The media often conveys the idea that sex should be spontaneous, but that's far from the truth.
We can talk about everyday matters with our partners, such as choosing a paint color for the living room, making travel plans, or deciding on a birthday gift for our child. But when it comes to sex, it’s like we suddenly forget how to use words and we have no idea how to talk about it.
It’s a language that feels awkward, personal, a language of “I want you like this, I want you to do this to me.”
Imagine if we talked about sex the way we talk about the food we eat. How delicious it is, the exact taste, what you like, what you don’t, how hungry you are, how you can’t wait to taste it. How you craving for something sweet or spicy. This is the language of sex, and yet people tend to shy away from it.
No one ever teaches us how to talk about sex. We live in a culture that finds it extremely hard to talk about sext openly and freely. This leaves many of us feeling like isolated islands, unable to effectively communicate our desires and needs to our partners.
We often rely on the idea that our partners should understand what we want intuitively, without us having to communicate it explicitly. But the truth is, this approach rarely works.
It’s important for us to develop a language of desire, to discuss our preferences and needs openly, and to create an environment where these conversations are welcomed and respected. Without this erotic language, our intimate encounters may fall short of the pleasure and connection we desire.
If we don’t build our erotic language, sex simply won’t happen.
Talking about sex is not only a means of learning and improving the intimate connection, but it also helps break free from boring routines and patterns. And also, sometimes a good conversation about sex is even better than good sex itself, as it helps release the unspoken tension and opens the door to greater vulnerability, new experiences, and fantasies that can become a reality. It improves not only the sexual aspect but the entire relationship as well.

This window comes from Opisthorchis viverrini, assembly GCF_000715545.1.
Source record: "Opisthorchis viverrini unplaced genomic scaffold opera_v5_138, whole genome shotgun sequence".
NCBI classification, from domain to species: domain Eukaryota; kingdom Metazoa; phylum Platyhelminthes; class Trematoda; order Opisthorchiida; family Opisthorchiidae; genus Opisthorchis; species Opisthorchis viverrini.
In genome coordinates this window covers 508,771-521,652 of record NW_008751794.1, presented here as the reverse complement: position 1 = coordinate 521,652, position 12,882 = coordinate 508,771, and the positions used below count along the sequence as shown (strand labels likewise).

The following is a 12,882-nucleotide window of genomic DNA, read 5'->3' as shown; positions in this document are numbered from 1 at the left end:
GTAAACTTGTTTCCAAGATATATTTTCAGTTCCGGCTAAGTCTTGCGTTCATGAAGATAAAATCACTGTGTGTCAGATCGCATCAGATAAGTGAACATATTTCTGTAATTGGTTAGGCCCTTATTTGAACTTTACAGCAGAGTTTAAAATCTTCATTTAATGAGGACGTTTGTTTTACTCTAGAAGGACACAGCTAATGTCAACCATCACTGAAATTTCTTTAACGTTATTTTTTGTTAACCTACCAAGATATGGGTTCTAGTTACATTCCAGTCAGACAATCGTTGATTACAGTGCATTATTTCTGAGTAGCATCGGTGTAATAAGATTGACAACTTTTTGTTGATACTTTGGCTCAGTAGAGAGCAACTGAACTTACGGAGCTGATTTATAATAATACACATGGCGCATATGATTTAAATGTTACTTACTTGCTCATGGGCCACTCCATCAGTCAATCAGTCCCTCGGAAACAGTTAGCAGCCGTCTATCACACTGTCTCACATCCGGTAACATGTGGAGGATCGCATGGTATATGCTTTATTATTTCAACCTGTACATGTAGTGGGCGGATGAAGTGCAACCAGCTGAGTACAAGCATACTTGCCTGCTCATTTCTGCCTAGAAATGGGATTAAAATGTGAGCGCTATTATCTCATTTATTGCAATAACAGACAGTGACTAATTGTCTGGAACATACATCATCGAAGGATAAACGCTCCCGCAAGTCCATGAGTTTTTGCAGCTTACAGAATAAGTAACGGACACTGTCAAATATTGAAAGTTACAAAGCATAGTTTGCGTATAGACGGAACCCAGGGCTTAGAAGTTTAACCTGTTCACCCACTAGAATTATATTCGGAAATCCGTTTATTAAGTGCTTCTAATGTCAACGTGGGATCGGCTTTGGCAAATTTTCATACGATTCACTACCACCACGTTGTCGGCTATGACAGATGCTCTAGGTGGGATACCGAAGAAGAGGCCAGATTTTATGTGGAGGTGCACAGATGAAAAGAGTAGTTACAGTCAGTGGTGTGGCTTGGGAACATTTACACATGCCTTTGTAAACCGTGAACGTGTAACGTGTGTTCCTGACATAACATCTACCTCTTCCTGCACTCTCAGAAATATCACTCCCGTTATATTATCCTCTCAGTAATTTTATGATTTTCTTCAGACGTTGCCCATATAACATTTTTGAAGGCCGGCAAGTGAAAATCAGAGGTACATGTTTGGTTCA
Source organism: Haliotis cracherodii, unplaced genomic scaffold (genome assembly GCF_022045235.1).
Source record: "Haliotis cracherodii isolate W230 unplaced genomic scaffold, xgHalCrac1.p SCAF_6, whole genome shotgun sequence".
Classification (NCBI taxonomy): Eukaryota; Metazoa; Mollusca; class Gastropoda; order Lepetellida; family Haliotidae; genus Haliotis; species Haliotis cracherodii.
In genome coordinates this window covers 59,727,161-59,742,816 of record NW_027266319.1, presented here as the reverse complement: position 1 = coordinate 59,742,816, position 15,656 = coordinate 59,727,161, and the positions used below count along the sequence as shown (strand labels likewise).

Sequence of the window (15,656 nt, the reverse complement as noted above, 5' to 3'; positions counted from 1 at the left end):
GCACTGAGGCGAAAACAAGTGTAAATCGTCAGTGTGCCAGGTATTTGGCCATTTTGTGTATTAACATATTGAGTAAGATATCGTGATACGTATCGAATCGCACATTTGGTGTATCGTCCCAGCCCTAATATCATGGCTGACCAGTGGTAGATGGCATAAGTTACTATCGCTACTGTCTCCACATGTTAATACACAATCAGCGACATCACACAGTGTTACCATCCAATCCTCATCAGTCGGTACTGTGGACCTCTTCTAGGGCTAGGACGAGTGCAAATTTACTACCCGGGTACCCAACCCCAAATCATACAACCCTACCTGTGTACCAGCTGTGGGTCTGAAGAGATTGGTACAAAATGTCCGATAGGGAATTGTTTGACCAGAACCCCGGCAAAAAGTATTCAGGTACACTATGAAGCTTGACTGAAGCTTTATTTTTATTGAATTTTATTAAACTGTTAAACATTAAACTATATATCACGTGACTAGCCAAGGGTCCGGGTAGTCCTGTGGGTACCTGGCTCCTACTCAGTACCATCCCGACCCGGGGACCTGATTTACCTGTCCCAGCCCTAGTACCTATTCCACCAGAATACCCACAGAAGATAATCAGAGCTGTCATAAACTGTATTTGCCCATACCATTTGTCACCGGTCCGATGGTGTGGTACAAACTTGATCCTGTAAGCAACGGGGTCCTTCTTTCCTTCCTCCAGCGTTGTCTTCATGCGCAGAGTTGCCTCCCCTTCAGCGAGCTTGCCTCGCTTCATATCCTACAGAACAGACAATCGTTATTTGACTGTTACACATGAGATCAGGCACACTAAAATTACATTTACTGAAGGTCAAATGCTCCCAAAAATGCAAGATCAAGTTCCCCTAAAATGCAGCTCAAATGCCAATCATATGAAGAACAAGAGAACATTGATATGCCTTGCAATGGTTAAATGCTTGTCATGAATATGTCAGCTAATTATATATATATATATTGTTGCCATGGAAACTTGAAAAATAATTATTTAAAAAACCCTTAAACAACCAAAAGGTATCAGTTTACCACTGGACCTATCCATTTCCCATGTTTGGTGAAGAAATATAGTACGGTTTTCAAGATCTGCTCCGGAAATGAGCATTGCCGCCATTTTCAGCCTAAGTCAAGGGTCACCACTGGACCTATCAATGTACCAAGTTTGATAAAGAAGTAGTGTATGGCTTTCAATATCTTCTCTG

Sex isn’t just about our genitals.
Our sexual bodies are much more than we realize or thought to believe. Our hearts, minds and bodies are intimately connected. It’s strange how we’ve separated sex and emotions, as if they do not belong in the same room together. Our mind and emotions play an essential part of our sexual experience.They tell us what we desire, what we need, and what we want to give or receive. If we hold back our emotions, our bodies will hold back our pleasure and our ability to connect with others.
Once you realize that your pleasure isn’t just about the genitals, and making love involves way more than just penetration or stamina it’ll significantly lower anxiety levels and give you the freedom to navigate the world of intimacy much more freely.
Let’s talk about sexual fantasies
What will happen if we start telling the truth and trusting ourselves when it comes to sex? What would happen if we told the truth about our desire to have a different kind of sex?
If you were to ask straight couples to talk openly about their last intimate moments, chances are they’d focus on whether there was any penetration or orgasm. It’s a significant issue and a major reason why things can get kinda boring for these couples in bed—it all revolves around this small set of moves that, let’s be real, can get pretty boring after a while.